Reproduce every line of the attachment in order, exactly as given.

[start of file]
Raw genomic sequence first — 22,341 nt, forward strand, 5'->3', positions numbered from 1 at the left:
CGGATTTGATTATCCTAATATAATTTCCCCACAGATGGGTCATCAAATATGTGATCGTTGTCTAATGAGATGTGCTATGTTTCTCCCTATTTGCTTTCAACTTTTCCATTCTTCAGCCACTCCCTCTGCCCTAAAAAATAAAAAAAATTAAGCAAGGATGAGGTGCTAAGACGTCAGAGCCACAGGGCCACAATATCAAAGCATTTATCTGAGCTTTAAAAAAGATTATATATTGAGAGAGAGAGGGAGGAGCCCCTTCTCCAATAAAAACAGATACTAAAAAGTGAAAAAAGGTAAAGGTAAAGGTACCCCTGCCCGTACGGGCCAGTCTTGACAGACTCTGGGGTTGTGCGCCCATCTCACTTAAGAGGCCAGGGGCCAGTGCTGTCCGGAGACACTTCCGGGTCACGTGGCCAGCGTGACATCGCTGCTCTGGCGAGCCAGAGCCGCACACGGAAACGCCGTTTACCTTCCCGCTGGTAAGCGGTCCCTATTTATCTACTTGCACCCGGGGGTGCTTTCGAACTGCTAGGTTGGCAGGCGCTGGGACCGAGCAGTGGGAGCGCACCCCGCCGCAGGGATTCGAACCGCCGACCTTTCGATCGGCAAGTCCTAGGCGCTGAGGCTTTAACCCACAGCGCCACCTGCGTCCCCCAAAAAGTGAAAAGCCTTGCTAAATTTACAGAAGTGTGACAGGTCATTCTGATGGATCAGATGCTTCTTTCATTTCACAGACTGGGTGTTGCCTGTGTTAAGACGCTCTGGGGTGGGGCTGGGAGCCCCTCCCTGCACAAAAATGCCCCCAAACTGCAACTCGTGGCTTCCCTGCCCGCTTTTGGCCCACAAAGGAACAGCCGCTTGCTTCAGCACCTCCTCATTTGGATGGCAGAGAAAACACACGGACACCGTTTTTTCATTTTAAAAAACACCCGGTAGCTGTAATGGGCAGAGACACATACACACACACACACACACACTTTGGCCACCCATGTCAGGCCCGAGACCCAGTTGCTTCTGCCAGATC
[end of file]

Raw genomic sequence first — 22,341 nt, forward strand, 5'->3', positions numbered from 1 at the left:
CGGATTTGATTATCCTAATATAATTTCCCCACAGATGGGTCATCAAATATGTGATCGTTGTCTAATGAGATGTGCTATGTTTCTCCCTATTTGCTTTCAACTTTTCCATTCTTCAGCCACTCCCTCTGCCCTAAAAAATAAAAAAAATTAAGCAAGGATGAGGTGCTAAGACGTCAGAGCCACAGGGCCACAATATCAAAGCATTTATCTGAGCTTTAAAAAAGATTATATATTGAGAGAGAGAGGGAGGAGCCCCTTCTCCAATAAAAACAGATACTAAAAAGTGAAAAAAGGTAAAGGTAAAGGTACCCCTGCCCGTACGGGCCAGTCTTGACAGACTCTGGGGTTGTGCGCCCATCTCACTTAAGAGGCCAGGGGCCAGTGCTGTCCGGAGACACTTCCGGGTCACGTGGCCAGCGTGACATCGCTGCTCTGGCGAGCCAGAGCCGCACACGGAAACGCCGTTTACCTTCCCGCTGGTAAGCGGTCCCTATTTATCTACTTGCACCCGGGGGTGCTTTCGAACTGCTAGGTTGGCAGGCGCTGGGACCGAGCAGTGGGAGCGCACCCCGCCGCAGGGATTCGAACCGCCGACCTTTCGATCGGCAAGTCCTAGGCGCTGAGGCTTTAACCCACAGCGCCACCTGCGTCCCCCAAAAAGTGAAAAGCCTTGCTAAATTTACAGAAGTGTGACAGGTCATTCTGATGGATCAGATGCTTCTTTCATTTCACAGACTGGGTGTTGCCTGTGTTAAGACGCTCTGGGGTGGGGCTGGGAGCCCCTCCCTGCACAAAAATGCCCCCAAACTGCAACTCGTGGCTTCCCTGCCCGCTTTTGGCCCACAAAGGAACAGCCGCTTGCTTCAGCACCTCCTCATTTGGATGGCAGAGAAAACACACGGACACCGTTTTTTCATTTTAAAAAACACCCGGTAGCTGTAATGGGCAGAGACACATACACACACACACACACACACTTTGGCCACCCATGTCAGGCCCGAGACCCAGTTGCTTCTGCCAGATC